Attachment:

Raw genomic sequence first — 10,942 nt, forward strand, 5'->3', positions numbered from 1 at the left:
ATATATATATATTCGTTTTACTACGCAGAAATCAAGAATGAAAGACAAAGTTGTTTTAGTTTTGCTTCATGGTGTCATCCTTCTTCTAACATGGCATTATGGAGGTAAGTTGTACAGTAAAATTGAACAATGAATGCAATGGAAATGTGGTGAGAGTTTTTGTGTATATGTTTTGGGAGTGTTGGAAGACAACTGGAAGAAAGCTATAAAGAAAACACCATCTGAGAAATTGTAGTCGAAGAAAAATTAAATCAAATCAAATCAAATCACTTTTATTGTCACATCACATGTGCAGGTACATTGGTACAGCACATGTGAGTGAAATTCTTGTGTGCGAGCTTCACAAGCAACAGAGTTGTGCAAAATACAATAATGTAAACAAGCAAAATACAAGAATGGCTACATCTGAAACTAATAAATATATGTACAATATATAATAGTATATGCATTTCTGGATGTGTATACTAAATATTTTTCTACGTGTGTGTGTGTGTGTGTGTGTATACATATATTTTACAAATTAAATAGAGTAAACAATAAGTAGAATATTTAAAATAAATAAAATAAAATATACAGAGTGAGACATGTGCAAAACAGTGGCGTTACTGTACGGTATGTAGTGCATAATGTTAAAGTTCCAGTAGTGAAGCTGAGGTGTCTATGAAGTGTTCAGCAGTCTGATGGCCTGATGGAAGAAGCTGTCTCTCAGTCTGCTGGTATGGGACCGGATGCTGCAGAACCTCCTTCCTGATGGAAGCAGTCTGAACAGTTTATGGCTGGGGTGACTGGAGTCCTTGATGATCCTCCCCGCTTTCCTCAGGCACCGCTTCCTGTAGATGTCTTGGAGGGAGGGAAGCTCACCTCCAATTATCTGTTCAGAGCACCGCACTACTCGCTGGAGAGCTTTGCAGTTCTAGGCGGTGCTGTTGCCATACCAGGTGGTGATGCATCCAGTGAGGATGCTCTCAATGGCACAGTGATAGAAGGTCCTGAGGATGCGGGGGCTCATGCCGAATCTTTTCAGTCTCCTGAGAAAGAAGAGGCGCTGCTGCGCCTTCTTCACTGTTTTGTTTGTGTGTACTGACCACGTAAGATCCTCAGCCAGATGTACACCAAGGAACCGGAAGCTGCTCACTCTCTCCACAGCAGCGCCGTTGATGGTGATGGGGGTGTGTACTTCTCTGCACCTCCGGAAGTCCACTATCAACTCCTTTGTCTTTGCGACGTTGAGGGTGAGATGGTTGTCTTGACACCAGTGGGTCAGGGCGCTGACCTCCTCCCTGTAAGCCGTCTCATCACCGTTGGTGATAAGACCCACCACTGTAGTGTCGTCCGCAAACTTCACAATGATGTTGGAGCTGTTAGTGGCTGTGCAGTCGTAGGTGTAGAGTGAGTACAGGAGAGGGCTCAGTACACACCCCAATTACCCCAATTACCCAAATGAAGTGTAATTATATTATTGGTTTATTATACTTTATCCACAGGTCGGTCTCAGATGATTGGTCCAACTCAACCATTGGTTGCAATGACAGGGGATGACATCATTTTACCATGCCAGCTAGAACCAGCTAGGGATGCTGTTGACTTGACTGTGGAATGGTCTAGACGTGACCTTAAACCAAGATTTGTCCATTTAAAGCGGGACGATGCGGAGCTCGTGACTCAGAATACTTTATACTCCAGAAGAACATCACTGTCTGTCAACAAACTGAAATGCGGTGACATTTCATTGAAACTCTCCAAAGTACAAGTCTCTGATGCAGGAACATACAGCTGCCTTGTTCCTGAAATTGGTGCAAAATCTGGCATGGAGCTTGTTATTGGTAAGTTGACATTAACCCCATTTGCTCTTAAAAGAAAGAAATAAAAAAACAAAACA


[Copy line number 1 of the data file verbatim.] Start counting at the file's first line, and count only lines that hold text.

Raw genomic sequence first — 10,942 nt, forward strand, 5'->3', positions numbered from 1 at the left: